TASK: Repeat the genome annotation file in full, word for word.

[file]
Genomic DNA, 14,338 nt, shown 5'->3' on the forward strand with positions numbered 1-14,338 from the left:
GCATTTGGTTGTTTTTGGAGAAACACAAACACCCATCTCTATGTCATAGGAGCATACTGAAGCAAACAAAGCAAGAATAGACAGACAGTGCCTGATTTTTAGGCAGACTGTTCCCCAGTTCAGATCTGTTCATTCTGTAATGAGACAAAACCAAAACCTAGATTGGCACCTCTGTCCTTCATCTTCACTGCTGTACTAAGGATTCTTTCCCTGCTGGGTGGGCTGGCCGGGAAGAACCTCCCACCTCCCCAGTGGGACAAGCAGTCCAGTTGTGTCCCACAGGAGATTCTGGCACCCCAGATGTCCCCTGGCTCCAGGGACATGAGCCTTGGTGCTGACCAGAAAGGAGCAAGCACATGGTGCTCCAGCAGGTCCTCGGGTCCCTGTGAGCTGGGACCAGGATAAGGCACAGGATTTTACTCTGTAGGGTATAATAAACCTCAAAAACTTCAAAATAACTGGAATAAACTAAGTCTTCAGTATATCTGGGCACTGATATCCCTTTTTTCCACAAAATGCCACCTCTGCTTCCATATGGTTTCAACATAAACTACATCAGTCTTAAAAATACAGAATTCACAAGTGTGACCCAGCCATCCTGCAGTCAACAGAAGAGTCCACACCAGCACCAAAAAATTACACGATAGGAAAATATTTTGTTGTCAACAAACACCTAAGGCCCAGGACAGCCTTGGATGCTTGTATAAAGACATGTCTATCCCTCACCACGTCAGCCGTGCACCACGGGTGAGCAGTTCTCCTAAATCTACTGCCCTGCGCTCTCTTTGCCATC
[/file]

Genomic DNA, 14,338 nt, shown 5'->3' on the forward strand with positions numbered 1-14,338 from the left:
GCATTTGGTTGTTTTTGGAGAAACACAAACACCCATCTCTATGTCATAGGAGCATACTGAAGCAAACAAAGCAAGAATAGACAGACAGTGCCTGATTTTTAGGCAGACTGTTCCCCAGTTCAGATCTGTTCATTCTGTAATGAGACAAAACCAAAACCTAGATTGGCACCTCTGTCCTTCATCTTCACTGCTGTACTAAGGATTCTTTCCCTGCTGGGTGGGCTGGCCGGGAAGAACCTCCCACCTCCCCAGTGGGACAAGCAGTCCAGTTGTGTCCCACAGGAGATTCTGGCACCCCAGATGTCCCCTGGCTCCAGGGACATGAGCCTTGGTGCTGACCAGAAAGGAGCAAGCACATGGTGCTCCAGCAGGTCCTCGGGTCCCTGTGAGCTGGGACCAGGATAAGGCACAGGATTTTACTCTGTAGGGTATAATAAACCTCAAAAACTTCAAAATAACTGGAATAAACTAAGTCTTCAGTATATCTGGGCACTGATATCCCTTTTTTCCACAAAATGCCACCTCTGCTTCCATATGGTTTCAACATAAACTACATCAGTCTTAAAAATACAGAATTCACAAGTGTGACCCAGCCATCCTGCAGTCAACAGAAGAGTCCACACCAGCACCAAAAAATTACACGATAGGAAAATATTTTGTTGTCAACAAACACCTAAGGCCCAGGACAGCCTTGGATGCTTGTATAAAGACATGTCTATCCCTCACCACGTCAGCCGTGCACCACGGGTGAGCAGTTCTCCTAAATCTACTGCCCTGCGCTCTCTTTGCCATC